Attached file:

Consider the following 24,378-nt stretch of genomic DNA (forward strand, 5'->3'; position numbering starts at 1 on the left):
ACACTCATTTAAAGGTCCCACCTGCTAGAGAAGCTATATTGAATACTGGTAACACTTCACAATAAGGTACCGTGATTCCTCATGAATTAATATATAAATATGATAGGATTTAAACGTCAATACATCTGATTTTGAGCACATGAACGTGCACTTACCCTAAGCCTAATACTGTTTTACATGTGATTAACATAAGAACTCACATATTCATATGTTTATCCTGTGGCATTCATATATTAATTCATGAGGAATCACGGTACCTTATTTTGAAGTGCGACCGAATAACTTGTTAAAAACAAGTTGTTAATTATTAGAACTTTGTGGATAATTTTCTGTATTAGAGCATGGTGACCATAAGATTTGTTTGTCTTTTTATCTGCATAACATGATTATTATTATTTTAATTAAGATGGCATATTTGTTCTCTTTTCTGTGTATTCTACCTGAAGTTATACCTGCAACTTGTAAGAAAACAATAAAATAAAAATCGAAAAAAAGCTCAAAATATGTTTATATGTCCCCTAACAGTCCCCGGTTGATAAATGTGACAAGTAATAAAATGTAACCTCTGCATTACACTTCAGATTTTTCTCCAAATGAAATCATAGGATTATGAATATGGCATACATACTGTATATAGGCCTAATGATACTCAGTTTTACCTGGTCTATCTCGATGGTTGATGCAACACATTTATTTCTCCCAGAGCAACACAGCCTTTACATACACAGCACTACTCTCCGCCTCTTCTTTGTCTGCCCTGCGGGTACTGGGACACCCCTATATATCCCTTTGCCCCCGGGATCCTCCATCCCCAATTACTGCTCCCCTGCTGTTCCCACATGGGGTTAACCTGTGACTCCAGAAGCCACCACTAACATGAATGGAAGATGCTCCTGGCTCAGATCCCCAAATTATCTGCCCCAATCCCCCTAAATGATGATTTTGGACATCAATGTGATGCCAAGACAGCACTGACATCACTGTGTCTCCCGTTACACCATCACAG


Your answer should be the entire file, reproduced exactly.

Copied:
Consider the following 24,378-nt stretch of genomic DNA (forward strand, 5'->3'; position numbering starts at 1 on the left):
ACACTCATTTAAAGGTCCCACCTGCTAGAGAAGCTATATTGAATACTGGTAACACTTCACAATAAGGTACCGTGATTCCTCATGAATTAATATATAAATATGATAGGATTTAAACGTCAATACATCTGATTTTGAGCACATGAACGTGCACTTACCCTAAGCCTAATACTGTTTTACATGTGATTAACATAAGAACTCACATATTCATATGTTTATCCTGTGGCATTCATATATTAATTCATGAGGAATCACGGTACCTTATTTTGAAGTGCGACCGAATAACTTGTTAAAAACAAGTTGTTAATTATTAGAACTTTGTGGATAATTTTCTGTATTAGAGCATGGTGACCATAAGATTTGTTTGTCTTTTTATCTGCATAACATGATTATTATTATTTTAATTAAGATGGCATATTTGTTCTCTTTTCTGTGTATTCTACCTGAAGTTATACCTGCAACTTGTAAGAAAACAATAAAATAAAAATCGAAAAAAAGCTCAAAATATGTTTATATGTCCCCTAACAGTCCCCGGTTGATAAATGTGACAAGTAATAAAATGTAACCTCTGCATTACACTTCAGATTTTTCTCCAAATGAAATCATAGGATTATGAATATGGCATACATACTGTATATAGGCCTAATGATACTCAGTTTTACCTGGTCTATCTCGATGGTTGATGCAACACATTTATTTCTCCCAGAGCAACACAGCCTTTACATACACAGCACTACTCTCCGCCTCTTCTTTGTCTGCCCTGCGGGTACTGGGACACCCCTATATATCCCTTTGCCCCCGGGATCCTCCATCCCCAATTACTGCTCCCCTGCTGTTCCCACATGGGGTTAACCTGTGACTCCAGAAGCCACCACTAACATGAATGGAAGATGCTCCTGGCTCAGATCCCCAAATTATCTGCCCCAATCCCCCTAAATGATGATTTTGGACATCAATGTGATGCCAAGACAGCACTGACATCACTGTGTCTCCCGTTACACCATCACAG